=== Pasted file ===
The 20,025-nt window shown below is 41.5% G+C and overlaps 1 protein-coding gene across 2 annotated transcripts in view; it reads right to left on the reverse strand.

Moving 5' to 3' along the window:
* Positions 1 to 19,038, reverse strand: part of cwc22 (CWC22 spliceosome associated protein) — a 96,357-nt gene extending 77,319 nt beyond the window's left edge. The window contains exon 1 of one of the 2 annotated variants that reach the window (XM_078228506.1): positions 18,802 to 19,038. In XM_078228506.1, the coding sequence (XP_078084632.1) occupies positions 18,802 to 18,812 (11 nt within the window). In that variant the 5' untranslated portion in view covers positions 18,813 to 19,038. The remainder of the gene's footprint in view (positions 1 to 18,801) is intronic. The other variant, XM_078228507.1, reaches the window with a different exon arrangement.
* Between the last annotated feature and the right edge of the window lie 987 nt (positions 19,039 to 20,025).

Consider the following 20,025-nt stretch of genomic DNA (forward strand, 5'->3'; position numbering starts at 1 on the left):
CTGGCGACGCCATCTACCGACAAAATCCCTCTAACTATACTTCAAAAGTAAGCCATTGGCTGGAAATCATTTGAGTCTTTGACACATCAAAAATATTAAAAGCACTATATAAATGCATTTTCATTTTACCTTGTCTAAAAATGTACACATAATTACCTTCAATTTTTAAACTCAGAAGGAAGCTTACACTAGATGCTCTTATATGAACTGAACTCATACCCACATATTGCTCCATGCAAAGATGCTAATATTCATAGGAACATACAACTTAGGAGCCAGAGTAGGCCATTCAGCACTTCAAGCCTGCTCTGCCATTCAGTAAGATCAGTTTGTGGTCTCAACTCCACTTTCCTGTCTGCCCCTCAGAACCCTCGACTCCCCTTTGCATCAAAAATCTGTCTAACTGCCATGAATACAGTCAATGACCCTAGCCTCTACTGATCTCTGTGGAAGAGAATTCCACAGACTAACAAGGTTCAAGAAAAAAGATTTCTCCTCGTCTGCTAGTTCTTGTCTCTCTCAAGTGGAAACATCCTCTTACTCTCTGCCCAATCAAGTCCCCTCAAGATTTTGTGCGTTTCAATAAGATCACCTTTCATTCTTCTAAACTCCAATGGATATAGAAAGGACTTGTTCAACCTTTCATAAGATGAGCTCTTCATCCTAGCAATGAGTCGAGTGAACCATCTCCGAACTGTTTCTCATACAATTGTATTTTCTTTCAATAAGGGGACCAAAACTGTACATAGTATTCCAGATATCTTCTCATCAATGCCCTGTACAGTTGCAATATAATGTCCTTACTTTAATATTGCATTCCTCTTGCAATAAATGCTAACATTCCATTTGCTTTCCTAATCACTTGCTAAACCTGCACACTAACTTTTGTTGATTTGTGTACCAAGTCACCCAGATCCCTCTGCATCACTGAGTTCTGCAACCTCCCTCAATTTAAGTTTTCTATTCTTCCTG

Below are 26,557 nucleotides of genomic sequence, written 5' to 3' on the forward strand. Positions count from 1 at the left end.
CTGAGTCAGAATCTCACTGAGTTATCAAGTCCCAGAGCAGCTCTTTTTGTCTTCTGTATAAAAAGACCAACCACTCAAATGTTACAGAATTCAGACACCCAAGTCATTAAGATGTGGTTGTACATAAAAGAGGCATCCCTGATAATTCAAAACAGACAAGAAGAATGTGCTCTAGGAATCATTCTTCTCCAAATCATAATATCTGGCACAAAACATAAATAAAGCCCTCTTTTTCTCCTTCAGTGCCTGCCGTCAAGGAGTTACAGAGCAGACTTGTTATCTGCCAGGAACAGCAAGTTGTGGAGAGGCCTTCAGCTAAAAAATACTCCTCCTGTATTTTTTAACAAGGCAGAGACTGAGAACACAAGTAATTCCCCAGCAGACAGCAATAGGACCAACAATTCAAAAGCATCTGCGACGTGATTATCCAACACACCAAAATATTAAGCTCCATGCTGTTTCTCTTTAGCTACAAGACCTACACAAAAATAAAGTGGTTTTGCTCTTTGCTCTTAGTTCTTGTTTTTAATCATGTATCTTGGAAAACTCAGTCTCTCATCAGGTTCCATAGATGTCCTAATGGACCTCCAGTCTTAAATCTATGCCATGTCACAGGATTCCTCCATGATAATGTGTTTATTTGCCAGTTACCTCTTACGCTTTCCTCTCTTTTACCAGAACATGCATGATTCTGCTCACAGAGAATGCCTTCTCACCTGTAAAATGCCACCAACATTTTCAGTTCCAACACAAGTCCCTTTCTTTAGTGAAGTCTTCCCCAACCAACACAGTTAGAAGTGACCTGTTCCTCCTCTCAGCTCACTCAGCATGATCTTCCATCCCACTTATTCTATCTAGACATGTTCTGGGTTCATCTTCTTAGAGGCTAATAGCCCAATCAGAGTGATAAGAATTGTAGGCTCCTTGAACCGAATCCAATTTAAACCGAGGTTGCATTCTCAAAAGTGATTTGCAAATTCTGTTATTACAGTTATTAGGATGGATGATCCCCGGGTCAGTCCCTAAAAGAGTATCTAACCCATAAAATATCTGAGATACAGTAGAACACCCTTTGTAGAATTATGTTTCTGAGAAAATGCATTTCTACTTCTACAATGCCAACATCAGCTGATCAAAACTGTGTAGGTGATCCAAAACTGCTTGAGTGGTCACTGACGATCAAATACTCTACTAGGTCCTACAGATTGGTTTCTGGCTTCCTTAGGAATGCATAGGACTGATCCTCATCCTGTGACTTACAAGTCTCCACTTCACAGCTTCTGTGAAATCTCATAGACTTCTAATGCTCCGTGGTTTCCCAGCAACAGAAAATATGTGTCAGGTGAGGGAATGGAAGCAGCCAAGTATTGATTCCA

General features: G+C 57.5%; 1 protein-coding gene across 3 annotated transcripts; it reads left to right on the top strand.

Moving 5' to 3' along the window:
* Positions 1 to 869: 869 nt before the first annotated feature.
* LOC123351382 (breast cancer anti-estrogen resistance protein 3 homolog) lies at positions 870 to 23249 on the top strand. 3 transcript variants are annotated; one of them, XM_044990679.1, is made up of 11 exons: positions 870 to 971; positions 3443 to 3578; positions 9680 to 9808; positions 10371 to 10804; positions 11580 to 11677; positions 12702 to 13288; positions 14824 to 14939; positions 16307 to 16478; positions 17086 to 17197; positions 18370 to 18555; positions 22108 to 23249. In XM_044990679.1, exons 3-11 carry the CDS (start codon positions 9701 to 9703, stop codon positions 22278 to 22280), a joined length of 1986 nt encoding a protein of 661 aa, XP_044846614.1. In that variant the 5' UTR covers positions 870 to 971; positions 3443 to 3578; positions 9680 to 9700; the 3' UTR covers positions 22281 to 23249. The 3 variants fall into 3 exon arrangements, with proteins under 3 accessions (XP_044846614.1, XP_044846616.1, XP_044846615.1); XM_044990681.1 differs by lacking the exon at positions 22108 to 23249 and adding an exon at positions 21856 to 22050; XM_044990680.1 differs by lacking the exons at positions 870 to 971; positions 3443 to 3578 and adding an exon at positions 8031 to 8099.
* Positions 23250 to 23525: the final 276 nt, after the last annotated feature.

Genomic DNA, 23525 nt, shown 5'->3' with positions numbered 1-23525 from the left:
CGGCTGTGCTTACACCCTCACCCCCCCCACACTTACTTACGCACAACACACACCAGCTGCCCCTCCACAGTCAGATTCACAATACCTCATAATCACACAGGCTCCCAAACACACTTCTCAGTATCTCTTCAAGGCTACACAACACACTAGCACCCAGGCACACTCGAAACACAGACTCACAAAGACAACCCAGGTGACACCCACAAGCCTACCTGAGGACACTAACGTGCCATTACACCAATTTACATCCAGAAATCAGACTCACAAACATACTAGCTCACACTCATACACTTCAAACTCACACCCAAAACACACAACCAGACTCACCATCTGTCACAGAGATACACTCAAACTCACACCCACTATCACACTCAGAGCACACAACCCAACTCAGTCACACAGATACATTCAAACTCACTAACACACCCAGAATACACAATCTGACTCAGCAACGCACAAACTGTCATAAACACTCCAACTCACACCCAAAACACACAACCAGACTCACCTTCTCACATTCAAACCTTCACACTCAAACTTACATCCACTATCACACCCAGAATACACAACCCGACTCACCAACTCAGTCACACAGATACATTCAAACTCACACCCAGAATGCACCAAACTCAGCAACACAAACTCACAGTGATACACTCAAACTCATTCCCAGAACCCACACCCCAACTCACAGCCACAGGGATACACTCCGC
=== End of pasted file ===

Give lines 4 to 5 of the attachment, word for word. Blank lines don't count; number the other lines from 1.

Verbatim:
* Between the last annotated feature and the right edge of the window lie 987 nt (positions 19,039 to 20,025).

Consider the following 20,025-nt stretch of genomic DNA (forward strand, 5'->3'; position numbering starts at 1 on the left):